Dreams with cal­lous dis­re­gard

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sic in­ves­ti­ga­tion into the project and Mgun­culu said he had in­di­cated his will­ing­ness to work with the in­ves­tiga­tive team.

De­spite the Glen­more com­mu­nity’s sus­tained two-year-long campaign to get an­swers, the mu­nic­i­pal­ity ap­pears to be in­dif­fer­ent to their con­cerns and was con­tin­u­ing to be billed by con­trac­tors on the project as late as Au­gust last year.

The mu­nic­i­pal­ity re­fused to an­swer spe­cific ques­tions sent by the Mail & Guardian, in­clud­ing why it had re­fused to en­gage sub­stan­tively with the com­mu­nity on the re­fur­bish­ment and sub­se­quent rec­ti­fi­ca­tion process, and al­le­ga­tions by Mgun­culu Trad­ing that the fault lay with the mu­nic­i­pal­ity for not main­tain­ing the grounds.

Mu­nic­i­pal spokesper­son Ncumisa Cakwe said the mu­nic­i­pal­ity would re­spond once its in­ves­ti­ga­tion was com­plete. (see side­bar “KwaDukuza mayor plays dumb”).

The min­utes of the spe­cial coun­cil meet­ing held in 2015 — when the ma­jor de­ci­sions on the de­vel­op­ment were made — also noted that the de­vel­oper “has com­mit­ted to bear the cost of con­struct­ing new and bet­ter fa­cil­i­ties for all the affected sport­ing codes”.

Ship­ping con­tain­ers now sit on the re­mains of the swim­ming pool and the ten­nis and net­ball courts. No new courts have been built by Double Ring Trad­ing 7. The com­pany has not built a new cricket oval. In­stead, it is re­fur­bish­ing the Gled­how Cricket Oval on the other side of the town. Like­wise there are plans to up­grade the ex­ist­ing swim­ming pool and sports fields of the for­merly all-white Stanger High School — also across town.

These fa­cil­i­ties may not be ac­ces­si­ble to KwaDukuza’s res­i­dents ei­ther, because the school’s governing body chair­per­son, Si­mon Nyawo, has writ­ten to the mu­nic­i­pal­ity stat­ing that par­ents are “sceptical of the dis­tur­bances” to the “day-to-day run­ning of the school” caused by res­i­dents us­ing the fa­cil­i­ties. The school’s governing body has re­quested “opt-out clauses” in any agree­ment with the mu­nic­i­pal­ity about the use of the grounds.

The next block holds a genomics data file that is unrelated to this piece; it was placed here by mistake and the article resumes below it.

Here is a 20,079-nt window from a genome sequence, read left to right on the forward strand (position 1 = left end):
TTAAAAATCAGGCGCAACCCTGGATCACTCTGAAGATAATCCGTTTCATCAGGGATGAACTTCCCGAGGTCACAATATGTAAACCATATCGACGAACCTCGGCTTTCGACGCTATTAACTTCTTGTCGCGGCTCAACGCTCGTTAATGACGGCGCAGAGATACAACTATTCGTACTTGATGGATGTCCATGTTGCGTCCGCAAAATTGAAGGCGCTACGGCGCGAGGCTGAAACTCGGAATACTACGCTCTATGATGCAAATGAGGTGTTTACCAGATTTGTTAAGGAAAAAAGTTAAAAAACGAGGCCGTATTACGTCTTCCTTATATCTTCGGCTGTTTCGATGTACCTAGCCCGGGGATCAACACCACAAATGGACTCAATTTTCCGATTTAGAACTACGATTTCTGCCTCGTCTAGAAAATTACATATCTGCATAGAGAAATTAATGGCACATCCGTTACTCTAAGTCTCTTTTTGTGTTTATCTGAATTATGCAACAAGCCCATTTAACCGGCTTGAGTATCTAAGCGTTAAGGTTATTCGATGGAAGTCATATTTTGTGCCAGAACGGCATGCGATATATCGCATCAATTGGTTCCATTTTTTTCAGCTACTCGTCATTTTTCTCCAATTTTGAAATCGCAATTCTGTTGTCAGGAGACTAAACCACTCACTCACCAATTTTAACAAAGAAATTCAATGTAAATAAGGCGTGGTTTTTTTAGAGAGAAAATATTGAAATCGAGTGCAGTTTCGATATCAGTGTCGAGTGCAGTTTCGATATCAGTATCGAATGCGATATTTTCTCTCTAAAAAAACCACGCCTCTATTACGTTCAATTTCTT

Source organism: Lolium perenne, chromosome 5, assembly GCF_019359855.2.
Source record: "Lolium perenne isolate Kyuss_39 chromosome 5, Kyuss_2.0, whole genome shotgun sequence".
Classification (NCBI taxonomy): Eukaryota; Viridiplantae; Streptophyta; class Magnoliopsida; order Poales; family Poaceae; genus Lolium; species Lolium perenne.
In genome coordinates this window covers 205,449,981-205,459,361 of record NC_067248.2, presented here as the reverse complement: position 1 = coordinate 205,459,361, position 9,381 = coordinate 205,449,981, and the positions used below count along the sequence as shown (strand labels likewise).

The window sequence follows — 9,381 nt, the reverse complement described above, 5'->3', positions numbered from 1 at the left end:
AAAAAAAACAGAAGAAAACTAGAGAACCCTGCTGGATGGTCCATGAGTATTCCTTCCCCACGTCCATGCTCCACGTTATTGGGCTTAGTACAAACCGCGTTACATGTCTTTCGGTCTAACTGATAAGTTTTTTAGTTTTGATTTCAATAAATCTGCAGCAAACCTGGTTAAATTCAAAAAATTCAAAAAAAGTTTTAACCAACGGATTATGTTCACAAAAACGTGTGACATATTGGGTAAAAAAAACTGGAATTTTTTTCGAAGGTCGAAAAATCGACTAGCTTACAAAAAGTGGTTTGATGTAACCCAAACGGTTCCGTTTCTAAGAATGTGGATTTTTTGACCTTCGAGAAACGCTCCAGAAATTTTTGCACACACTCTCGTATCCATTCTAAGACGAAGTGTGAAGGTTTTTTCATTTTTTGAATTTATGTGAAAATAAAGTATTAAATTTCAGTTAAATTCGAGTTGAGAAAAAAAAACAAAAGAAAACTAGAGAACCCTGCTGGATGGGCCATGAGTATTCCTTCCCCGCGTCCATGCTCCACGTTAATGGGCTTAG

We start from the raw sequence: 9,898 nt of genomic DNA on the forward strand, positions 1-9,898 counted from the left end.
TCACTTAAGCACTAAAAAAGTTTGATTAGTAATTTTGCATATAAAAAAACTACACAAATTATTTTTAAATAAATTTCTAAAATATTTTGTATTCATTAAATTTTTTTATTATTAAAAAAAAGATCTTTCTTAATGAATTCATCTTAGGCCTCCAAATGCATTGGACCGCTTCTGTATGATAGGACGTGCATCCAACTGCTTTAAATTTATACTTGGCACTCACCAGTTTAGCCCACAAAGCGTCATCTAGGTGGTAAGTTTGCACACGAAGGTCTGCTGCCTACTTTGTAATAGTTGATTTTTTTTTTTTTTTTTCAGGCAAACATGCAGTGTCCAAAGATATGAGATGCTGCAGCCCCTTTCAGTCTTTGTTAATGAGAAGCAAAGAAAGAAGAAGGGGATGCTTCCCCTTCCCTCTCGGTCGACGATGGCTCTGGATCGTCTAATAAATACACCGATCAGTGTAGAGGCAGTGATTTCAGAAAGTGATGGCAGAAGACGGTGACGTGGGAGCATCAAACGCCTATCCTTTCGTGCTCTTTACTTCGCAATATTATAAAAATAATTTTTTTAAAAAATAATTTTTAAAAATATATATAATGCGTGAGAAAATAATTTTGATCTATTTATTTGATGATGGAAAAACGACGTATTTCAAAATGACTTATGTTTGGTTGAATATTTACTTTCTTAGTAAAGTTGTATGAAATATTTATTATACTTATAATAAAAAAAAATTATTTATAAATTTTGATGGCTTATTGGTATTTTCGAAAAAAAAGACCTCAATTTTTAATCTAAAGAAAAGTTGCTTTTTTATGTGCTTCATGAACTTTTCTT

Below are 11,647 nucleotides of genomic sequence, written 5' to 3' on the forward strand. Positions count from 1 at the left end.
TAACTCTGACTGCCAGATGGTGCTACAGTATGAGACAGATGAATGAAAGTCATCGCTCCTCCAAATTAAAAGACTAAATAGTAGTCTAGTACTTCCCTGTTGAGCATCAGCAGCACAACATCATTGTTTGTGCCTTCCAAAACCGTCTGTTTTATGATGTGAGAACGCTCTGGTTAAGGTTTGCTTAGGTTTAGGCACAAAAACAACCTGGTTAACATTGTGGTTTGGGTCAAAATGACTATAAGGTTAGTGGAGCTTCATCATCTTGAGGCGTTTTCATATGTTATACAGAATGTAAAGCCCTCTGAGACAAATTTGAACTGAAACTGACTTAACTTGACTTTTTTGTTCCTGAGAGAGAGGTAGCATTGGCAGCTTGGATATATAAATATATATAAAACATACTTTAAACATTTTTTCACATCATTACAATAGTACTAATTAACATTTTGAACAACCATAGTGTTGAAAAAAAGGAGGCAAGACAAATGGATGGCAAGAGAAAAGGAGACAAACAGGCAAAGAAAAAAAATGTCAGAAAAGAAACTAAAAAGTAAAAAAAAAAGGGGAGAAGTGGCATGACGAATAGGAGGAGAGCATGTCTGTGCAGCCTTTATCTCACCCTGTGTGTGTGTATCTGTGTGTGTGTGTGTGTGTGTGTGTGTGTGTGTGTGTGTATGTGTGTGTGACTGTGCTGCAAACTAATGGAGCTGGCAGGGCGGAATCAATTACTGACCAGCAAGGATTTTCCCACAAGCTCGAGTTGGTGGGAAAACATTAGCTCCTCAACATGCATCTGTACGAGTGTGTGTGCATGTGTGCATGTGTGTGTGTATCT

Reddy has also brought a R28mil­lion law­suit (R10-mil­lion for defama­tion and R18-mil­lion for an es­ca­la­tion of costs in de­lay­ing the project) against the CCG, a group of mostly re­tired teach­ers, for­mer sports ad­min­is­tra­tors and a few busi­ness peo­ple.

In re­spond­ing to ques­tions, Brian Mpona, Reddy’s chief of staff, pro­vided ev­i­dence of ex­ist­ing sports fa­cil­i­ties which had been, or were in the process of be­ing, up­graded.

No ev­i­dence of the “new” sports fa­cil­i­ties Reddy had pledged to build (noted in a 2015 coun­cil meet­ing) was pro­vided.

At the time of go­ing to press Mpona had not re­sponded to fol­low-up ques­tions re­gard­ing whether Reddy still in­tended to build new fa­cil­i­ties — and where these would be lo­cated.

Mpona con­firmed they were “in di­a­logue with the CCG on var­i­ous is­sues in­clud­ing the lit­i­ga­tion”. Last month, mayor Ri­cardo Mthembu called an ur­gent meet­ing be­tween the CCG and Reddy’s Double Ring Trad­ing 7 to “re­solve” the matter.

Ac­cord­ing to the CCG, it has been try­ing to nail down a meet­ing with Mthembu for more than two years.

Aca­demic and po­lit­i­cal an­a­lyst Steven Fried­man said the mu­nic­i­pal­ity’s predilection for opaque­ness was symp­to­matic of lo­cal gov­ern­ments around the coun­try.

“The sad re­al­ity is cit­i­zens will mainly have re­course if they are in con­tact with pub­lic in­ter­est law or­gan­i­sa­tions, the me­dia and non­govern­men­tal or­gan­i­sa­tions. This is a prob­lem,” he said.

Mean­while, labour­ers are work­ing on pub­lic hol­i­days and week­ends to com­plete the mall by the end of Au­gust — paving par­adise, as Joni Mitchell ob­served, “to put up a park­ing lot”.

Trav­esty: A shop­ping mall is be­ing built where the his­toric Stanger sports com­plex once served lo­cal res­i­dents. Photo: Made­lene Cronjé

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